For all PCRs, we included positive controls (DNA of pathogen-positive blood samples) and negative controls (DNA of pathogen-negative blood samples). We visualized PCR amplicons from nematodes and apicomplexan protozoa by capillary electrophoresis by using a QIAxcel DNA screening gel cartridge on a QIAxcel system (QIAGEN for each) and used a QX DNA Size Marker (QIAGEN) to size PCR products. We injected a QX Alignment Marker (QIAGEN), which consisted of 15-bp and 3,000-bp fragments, onto the cartridge with each sample. We then determined the PCR product sizes by using QIAxcel Screen Gel 1.4.0 software (QIAGEN). We subjected cPCR products from Leishmania spp. protozoa, Thelazia spp. eyeworms, ticks, fleas, lice, and mites to electrophoresis in a 2% agarose gel stained with Gel Red (VWR International PBI, https://it.vwr.com) and visualized them on a Kodak Gel Logic 100 gel documentation system (https://www.kodak.com).
We purified all cPCR amplicons obtained and sequenced them in both directions in an automated sequencer ABI-PRISM 377 (ThermoFisher Scientific, https://www.thermofisher.com). We edited and aligned the sequences by using Geneious Prime software (https://www.geneious.com) and compared them with each other and with those available in the GenBank database by using BLAST (http://blast.ncbi.nlm.nih.gov/Blast.cgi).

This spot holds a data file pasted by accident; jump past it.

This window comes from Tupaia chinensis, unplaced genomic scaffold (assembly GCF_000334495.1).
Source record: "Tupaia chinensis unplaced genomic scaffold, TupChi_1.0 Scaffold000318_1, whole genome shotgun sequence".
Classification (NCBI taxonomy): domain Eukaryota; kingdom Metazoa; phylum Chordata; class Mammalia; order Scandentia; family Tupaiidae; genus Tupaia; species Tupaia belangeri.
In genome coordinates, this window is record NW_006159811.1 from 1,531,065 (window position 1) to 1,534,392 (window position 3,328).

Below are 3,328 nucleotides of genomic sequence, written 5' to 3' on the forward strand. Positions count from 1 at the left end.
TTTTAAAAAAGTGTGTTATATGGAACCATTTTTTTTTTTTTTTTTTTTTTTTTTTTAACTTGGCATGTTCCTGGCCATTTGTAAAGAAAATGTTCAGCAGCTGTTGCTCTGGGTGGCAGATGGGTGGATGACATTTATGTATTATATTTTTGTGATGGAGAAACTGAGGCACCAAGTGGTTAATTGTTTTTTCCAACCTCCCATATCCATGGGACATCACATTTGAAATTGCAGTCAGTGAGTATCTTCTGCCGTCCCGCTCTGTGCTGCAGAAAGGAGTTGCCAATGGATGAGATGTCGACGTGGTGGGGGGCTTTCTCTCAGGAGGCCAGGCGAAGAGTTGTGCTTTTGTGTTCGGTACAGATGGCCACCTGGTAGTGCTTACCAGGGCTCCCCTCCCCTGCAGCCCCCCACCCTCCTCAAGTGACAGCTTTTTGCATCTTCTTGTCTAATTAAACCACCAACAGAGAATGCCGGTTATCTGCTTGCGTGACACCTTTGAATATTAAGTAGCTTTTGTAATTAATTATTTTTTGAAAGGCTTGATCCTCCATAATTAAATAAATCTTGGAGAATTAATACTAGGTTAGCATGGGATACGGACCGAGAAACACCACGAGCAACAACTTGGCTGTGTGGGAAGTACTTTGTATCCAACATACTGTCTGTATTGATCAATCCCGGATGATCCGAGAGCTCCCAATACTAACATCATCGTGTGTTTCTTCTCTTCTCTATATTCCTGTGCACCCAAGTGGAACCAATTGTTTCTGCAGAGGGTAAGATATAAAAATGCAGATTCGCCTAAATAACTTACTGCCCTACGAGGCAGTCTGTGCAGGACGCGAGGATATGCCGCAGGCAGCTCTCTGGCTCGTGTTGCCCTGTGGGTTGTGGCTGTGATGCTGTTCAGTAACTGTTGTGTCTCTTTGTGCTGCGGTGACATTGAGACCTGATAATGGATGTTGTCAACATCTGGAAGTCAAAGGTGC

We calculated frequency values as the proportion of positive animals to the total number of examined animals and the relative frequency of occurrence of each species of parasite as the proportion of animals infested by a given parasite species/group within the total number of positive results within a given parasite species/group. We calculated 95% CIs by using the Wilson score interval.
We categorized animals into 3 age groups (<1, >1 to <5, and >5 years). We used the χ2 test to investigate associations between parasitic infection/exposure or infestation by ectoparasites and age group or clinical observations. We analyzed the Cohen κ coefficient and dependent and independent variables by using GraphPad Prism 8 (http://www.graphpad.com). We considered p<0.01 to indicate significance.
Our study sample consisted of 2,381 animals (1,229 dogs and 1,152 cats). Samples were collected from animals living in 23 main cities (and neighboring localities) in 8 countries in Asia, specifically China (Beijing, Nanjing, Shanghai, and Guangxi Province), Taiwan (Taipei, Taoyuan, Changhua, Pingtung, and Hualien), Indonesia (Jakarta, Bogor, and Yogyakarta), Malaysia (Klang Valley region and Kota Bharu), the Philippines (Cabanatuan, San Jose, and Munoz), Singapore, Thailand (Bangkok and Chiang Mai), and Vietnam (Hanoi and Ho Chi Minh City) (Figure 1).
The dog population was composed of 565 (46.0%) females, 660 (53.7%) males, and 4 (0.3%) with unreported data; the cat population was composed of 543 (47.1%) females, 606 (52.6%) males, and 3 (0.3%) with unreported data. Ages of dogs ranged from 2 months to 20 years (mean 5.1 years, median 4.0 years), and ages of cats ranged from 2 months to 20 years (mean 2.7 years, median 2.0 years) (Table 1).